Close Up of Protective Glasses

Your eyes are two of your body’s most valuable and sensitive organs, yet, when working with radiation, it’s still not standard practice to protect the eyes as well as current technology allows.

While attention to eye safety and the use of leaded eyewear are starting to come to the forefront of medical thinking, improvements can still be made to better protect your eyes from lasting damage.

Risks Associated with Radiation Exposure Involving the Eyes

When your eyes are exposed to even low doses of radiation, conditions like vision loss and cataracts can result. As exposure gets higher, so do the consequences – iris damage, conjunctiva, sclera, retinal damage, tumor growth, glaucoma and more can result from inattention to proper protection.

The lens of the eye is one of the most radiosensitive tissues humans have1, and, though medical professionals are developing a thorough understanding of the aforementioned risks, a lack of reliable values for harmful eye doses has persisted.

In fact, though the International Commission of Radiological Protection (ICRP) has accepted a threshold of 0.5 Gy, values ranging well below that threshold could contribute to cataract formation and other injuries2. Furthermore, the ICRP now recommends a dose limit for the lens of the eye of 20mSv in a year averaged over a five-year period, with no single year eclipsing 50 mSv.

Lowering Your Risk with Adequate Protection

Medical professionals and interventional radiologists at risk for radiation exposure should be aware of several factors that can help reduce eye doses, including:

  • Optimal position of the X-ray tube under the patient table
  • Use of ceiling-mounted screens during all procedures, regardless of scope
  • Consistent use of appropriately fitting lead eyewear for protection

That final risk-avoidance strategy is one of the easiest to implement – lead glasses should be worn any time medical professionals are employing lead protection elsewhere on their body, and the use of such eyewear can reduce lens-dose rate by a factor of five to 10 even without the aid of other preventative measures2.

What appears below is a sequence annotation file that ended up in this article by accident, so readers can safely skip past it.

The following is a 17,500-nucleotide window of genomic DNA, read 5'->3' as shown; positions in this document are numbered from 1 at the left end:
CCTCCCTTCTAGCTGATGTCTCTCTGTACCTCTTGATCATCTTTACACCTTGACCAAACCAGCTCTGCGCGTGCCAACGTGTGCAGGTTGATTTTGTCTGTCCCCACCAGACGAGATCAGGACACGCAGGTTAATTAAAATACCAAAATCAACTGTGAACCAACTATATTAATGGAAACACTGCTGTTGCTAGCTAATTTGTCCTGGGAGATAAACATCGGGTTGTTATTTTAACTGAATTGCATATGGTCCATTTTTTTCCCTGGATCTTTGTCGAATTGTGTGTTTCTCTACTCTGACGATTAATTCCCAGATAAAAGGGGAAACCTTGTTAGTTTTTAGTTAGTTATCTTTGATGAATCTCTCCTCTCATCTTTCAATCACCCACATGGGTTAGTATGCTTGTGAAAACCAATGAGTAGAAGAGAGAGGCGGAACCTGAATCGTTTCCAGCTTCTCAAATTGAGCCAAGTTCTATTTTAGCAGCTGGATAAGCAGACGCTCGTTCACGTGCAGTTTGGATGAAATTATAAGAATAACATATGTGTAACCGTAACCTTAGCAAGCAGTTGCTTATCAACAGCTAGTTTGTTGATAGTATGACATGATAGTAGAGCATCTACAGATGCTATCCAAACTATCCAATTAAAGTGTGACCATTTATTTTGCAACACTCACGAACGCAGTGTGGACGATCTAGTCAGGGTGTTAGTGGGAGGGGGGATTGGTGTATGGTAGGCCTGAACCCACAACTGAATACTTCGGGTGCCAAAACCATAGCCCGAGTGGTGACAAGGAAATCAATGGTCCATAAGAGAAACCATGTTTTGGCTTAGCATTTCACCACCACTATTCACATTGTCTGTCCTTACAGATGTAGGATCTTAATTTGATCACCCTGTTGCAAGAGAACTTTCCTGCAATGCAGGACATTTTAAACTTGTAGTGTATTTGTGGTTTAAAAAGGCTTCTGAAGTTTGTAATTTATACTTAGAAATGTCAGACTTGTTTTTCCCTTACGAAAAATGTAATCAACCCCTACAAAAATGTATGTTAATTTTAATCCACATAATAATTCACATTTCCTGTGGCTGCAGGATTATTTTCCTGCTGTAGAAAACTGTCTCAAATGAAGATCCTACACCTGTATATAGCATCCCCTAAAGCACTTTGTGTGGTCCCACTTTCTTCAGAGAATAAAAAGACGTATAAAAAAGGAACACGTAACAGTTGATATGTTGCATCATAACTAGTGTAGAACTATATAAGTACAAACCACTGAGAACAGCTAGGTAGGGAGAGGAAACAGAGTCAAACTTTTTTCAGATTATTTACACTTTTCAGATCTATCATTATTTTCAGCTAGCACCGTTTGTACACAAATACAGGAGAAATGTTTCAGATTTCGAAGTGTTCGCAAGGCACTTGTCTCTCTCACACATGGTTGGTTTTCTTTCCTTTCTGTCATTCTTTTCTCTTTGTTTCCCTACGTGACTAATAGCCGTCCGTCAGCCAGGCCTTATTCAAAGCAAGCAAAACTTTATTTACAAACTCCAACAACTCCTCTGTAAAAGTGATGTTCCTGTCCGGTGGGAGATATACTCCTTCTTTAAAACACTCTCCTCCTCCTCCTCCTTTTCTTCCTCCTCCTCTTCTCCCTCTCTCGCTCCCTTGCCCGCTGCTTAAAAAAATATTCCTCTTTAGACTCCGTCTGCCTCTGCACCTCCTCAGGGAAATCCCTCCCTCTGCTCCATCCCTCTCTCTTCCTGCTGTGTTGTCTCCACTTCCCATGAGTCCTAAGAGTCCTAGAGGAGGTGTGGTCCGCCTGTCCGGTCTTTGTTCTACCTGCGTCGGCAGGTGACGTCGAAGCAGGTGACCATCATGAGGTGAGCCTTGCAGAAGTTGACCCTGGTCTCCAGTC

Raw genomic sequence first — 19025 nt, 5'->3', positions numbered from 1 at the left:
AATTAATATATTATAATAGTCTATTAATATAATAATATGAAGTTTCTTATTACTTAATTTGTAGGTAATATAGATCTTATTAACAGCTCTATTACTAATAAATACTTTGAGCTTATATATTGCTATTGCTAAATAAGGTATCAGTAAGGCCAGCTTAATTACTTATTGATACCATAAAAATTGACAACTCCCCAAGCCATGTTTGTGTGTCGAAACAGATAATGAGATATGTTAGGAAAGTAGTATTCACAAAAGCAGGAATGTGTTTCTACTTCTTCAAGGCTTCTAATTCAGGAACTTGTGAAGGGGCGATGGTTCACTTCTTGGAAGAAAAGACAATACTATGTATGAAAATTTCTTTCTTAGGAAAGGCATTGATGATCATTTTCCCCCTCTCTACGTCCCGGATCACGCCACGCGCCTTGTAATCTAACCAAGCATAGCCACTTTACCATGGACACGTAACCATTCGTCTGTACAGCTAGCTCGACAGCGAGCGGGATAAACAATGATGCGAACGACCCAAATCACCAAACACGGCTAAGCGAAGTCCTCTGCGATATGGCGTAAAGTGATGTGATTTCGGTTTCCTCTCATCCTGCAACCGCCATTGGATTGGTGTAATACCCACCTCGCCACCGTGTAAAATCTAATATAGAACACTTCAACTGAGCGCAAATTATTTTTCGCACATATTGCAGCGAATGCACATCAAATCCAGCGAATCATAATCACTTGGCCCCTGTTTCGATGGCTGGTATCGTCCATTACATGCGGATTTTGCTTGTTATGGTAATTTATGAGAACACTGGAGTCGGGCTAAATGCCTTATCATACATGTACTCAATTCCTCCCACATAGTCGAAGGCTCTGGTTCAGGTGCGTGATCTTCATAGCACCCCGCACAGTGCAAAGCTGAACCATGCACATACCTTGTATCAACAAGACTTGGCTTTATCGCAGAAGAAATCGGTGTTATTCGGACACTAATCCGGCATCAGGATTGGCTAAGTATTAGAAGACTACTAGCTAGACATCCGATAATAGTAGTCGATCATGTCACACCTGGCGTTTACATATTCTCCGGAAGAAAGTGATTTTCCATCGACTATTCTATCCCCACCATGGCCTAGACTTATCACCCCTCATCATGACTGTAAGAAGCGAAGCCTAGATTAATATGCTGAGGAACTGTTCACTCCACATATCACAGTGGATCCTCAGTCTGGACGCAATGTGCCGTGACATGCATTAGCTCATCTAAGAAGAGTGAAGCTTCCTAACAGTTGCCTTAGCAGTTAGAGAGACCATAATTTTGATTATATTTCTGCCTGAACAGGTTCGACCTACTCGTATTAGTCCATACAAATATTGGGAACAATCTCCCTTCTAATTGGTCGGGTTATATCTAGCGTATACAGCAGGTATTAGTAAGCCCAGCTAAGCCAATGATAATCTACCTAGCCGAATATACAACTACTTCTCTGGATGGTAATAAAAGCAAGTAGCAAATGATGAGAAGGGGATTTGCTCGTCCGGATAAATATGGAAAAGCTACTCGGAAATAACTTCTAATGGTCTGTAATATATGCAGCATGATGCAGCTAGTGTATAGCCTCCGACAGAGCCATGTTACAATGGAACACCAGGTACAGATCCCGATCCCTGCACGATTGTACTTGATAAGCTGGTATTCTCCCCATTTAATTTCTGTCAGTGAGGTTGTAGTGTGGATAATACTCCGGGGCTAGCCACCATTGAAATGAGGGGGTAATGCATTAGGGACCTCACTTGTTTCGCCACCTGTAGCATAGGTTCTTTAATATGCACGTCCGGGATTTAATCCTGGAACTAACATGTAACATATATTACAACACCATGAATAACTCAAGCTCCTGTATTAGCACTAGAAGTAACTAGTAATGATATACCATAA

Combining lead eyewear with scatter-shielding screens can be even more effective, reducing dose rate by a factor of five to 252.

Staff doses can be significant, even for staff members not directly involved in the procedure, so making the use of protective eyewear a priority and a best practice should be high atop the list of medical professionals.

AliMed, offers a variety of stylish and protective lead eyewear options from well-known brands like Nike, Oakley, Rudy Project and Costa. All eyewear is designed to help protect your eyes without the imposition of heavy, awkward pairs of glasses, meaning the days of bulky, unattractive solutions to eye protection are over.

All AliMed eyewear is designed with ALARA (As Low As Reasonably Achievable) protocol in mind and meets the recommended 0.75 mm Pb-equivalent protection for front lenses and 0.5 mm Pb-equivalent protection from additional peripheral lenses on some options.

To learn more about AliMed’s protective eyewear offerings, visit Radiation Protection Glasses

RESOURCES:

  1. https://www.uptodate.com/contents/radiation-risk-to-healthcare-workers-from-diagnostic-and-interventional-imaging-procedures
  2. https://www.iaea.org/resources/rpop/health-professionals/radiology/cataract/staff#7